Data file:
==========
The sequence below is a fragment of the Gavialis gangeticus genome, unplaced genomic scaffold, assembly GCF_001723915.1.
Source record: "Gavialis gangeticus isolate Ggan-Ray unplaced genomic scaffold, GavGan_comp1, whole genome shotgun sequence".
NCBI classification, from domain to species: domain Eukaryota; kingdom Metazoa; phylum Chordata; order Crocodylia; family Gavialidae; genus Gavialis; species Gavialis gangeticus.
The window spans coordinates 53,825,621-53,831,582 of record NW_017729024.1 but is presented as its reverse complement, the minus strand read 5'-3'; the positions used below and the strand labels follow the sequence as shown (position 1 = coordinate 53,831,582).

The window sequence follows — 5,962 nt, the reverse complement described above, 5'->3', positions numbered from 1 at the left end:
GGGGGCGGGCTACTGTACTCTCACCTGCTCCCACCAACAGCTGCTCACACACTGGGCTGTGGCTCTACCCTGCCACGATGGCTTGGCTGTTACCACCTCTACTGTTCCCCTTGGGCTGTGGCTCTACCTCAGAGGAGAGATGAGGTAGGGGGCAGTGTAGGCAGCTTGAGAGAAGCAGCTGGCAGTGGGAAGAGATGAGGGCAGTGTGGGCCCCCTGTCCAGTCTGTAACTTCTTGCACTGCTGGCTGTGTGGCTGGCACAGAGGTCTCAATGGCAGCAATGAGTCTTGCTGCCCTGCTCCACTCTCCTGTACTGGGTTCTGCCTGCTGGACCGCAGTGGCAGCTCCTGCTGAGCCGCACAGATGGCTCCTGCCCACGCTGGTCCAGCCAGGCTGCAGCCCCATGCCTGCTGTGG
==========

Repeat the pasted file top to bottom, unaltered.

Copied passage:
The sequence below is a fragment of the Gavialis gangeticus genome, unplaced genomic scaffold, assembly GCF_001723915.1.
Source record: "Gavialis gangeticus isolate Ggan-Ray unplaced genomic scaffold, GavGan_comp1, whole genome shotgun sequence".
NCBI classification, from domain to species: domain Eukaryota; kingdom Metazoa; phylum Chordata; order Crocodylia; family Gavialidae; genus Gavialis; species Gavialis gangeticus.
The window spans coordinates 53,825,621-53,831,582 of record NW_017729024.1 but is presented as its reverse complement, the minus strand read 5'-3'; the positions used below and the strand labels follow the sequence as shown (position 1 = coordinate 53,831,582).

The window sequence follows — 5,962 nt, the reverse complement described above, 5'->3', positions numbered from 1 at the left end:
GGGGGCGGGCTACTGTACTCTCACCTGCTCCCACCAACAGCTGCTCACACACTGGGCTGTGGCTCTACCCTGCCACGATGGCTTGGCTGTTACCACCTCTACTGTTCCCCTTGGGCTGTGGCTCTACCTCAGAGGAGAGATGAGGTAGGGGGCAGTGTAGGCAGCTTGAGAGAAGCAGCTGGCAGTGGGAAGAGATGAGGGCAGTGTGGGCCCCCTGTCCAGTCTGTAACTTCTTGCACTGCTGGCTGTGTGGCTGGCACAGAGGTCTCAATGGCAGCAATGAGTCTTGCTGCCCTGCTCCACTCTCCTGTACTGGGTTCTGCCTGCTGGACCGCAGTGGCAGCTCCTGCTGAGCCGCACAGATGGCTCCTGCCCACGCTGGTCCAGCCAGGCTGCAGCCCCATGCCTGCTGTGG